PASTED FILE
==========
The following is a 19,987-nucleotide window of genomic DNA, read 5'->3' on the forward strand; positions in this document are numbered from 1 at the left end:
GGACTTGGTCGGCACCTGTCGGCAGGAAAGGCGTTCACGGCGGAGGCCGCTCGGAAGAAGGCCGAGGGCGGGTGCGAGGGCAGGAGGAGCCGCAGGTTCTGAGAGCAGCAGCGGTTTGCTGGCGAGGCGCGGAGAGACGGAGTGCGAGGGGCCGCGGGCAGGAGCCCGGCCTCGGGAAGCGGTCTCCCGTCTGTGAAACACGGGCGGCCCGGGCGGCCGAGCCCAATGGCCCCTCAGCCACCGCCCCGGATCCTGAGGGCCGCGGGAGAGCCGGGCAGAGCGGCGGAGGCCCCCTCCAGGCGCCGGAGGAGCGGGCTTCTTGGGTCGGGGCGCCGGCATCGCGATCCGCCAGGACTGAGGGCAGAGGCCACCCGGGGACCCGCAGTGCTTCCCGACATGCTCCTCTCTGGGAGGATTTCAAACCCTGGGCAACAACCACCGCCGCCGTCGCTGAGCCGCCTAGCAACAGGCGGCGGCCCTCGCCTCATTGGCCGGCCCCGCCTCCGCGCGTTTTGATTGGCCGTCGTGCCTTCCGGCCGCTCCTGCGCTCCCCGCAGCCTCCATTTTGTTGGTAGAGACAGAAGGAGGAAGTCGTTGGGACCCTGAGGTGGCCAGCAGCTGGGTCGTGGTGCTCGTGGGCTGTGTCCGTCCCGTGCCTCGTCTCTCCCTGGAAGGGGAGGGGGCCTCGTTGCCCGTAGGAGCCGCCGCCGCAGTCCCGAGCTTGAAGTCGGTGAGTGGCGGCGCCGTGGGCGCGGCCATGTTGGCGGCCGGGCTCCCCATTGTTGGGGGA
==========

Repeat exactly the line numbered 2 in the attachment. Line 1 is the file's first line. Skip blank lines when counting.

GGACTTGGTCGGCACCTGTCGGCAGGAAAGGCGTTCACGGCGGAGGCCGCTCGGAAGAAGGCCGAGGGCGGGTGCGAGGGCAGGAGGAGCCGCAGGTTCTGAGAGCAGCAGCGGTTTGCTGGCGAGGCGCGGAGAGACGGAGTGCGAGGGGCCGCGGGCAGGAGCCCGGCCTCGGGAAGCGGTCTCCCGTCTGTGAAACACGGGCGGCCCGGGCGGCCGAGCCCAATGGCCCCTCAGCCACCGCCCCGGATCCTGAGGGCCGCGGGAGAGCCGGGCAGAGCGGCGGAGGCCCCCTCCAGGCGCCGGAGGAGCGGGCTTCTTGGGTCGGGGCGCCGGCATCGCGATCCGCCAGGACTGAGGGCAGAGGCCACCCGGGGACCCGCAGTGCTTCCCGACATGCTCCTCTCTGGGAGGATTTCAAACCCTGGGCAACAACCACCGCCGCCGTCGCTGAGCCGCCTAGCAACAGGCGGCGGCCCTCGCCTCATTGGCCGGCCCCGCCTCCGCGCGTTTTGATTGGCCGTCGTGCCTTCCGGCCGCTCCTGCGCTCCCCGCAGCCTCCATTTTGTTGGTAGAGACAGAAGGAGGAAGTCGTTGGGACCCTGAGGTGGCCAGCAGCTGGGTCGTGGTGCTCGTGGGCTGTGTCCGTCCCGTGCCTCGTCTCTCCCTGGAAGGGGAGGGGGCCTCGTTGCCCGTAGGAGCCGCCGCCGCAGTCCCGAGCTTGAAGTCGGTGAGTGGCGGCGCCGTGGGCGCGGCCATGTTGGCGGCCGGGCTCCCCATTGTTGGGGGA